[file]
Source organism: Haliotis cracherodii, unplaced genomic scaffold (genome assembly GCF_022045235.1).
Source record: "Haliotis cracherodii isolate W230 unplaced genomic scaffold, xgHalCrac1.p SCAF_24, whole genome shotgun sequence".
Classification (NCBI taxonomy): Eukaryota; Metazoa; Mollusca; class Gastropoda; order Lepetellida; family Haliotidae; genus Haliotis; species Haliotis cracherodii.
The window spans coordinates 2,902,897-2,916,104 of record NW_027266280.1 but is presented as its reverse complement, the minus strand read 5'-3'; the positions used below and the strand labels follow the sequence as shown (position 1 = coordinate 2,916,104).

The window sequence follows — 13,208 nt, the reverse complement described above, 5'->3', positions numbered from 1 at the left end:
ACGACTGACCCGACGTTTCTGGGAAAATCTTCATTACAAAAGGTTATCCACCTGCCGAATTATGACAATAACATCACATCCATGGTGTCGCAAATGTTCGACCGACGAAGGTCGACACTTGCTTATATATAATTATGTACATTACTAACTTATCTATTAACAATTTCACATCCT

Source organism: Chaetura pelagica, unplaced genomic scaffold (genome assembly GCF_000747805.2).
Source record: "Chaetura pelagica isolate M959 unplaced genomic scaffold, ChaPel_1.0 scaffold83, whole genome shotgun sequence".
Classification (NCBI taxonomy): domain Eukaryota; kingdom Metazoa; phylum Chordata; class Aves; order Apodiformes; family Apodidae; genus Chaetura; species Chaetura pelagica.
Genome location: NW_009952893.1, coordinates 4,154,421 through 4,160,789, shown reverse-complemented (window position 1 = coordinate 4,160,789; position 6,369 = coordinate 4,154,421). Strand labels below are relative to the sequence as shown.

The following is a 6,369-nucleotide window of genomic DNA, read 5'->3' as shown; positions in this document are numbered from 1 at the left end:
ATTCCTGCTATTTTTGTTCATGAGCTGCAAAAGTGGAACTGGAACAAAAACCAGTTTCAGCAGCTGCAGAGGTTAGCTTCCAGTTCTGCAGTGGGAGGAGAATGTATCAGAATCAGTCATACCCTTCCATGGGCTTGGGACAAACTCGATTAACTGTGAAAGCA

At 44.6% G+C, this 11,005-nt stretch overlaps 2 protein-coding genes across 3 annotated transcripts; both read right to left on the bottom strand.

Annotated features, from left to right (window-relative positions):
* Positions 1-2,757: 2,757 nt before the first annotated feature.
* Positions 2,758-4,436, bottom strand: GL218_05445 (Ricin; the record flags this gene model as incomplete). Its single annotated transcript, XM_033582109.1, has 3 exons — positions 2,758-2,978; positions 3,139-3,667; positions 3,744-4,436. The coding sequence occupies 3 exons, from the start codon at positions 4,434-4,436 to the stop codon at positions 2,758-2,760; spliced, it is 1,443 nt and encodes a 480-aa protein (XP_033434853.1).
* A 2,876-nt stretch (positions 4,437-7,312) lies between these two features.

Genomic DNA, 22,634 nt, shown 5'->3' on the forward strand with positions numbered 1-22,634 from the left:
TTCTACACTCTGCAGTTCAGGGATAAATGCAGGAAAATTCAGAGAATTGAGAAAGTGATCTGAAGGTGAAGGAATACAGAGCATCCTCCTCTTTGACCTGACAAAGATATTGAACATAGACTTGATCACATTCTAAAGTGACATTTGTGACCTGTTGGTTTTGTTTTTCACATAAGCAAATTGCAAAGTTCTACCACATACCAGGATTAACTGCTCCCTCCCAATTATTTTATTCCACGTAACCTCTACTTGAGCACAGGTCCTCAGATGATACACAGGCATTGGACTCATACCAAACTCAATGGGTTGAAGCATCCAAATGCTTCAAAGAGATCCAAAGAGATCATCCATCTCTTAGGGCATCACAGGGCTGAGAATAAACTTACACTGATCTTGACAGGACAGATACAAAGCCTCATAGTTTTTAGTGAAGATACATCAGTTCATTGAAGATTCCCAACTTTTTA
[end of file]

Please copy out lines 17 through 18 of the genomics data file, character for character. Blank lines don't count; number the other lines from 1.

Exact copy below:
* A 2,876-nt stretch (positions 4,437-7,312) lies between these two features.

Genomic DNA, 22,634 nt, shown 5'->3' on the forward strand with positions numbered 1-22,634 from the left: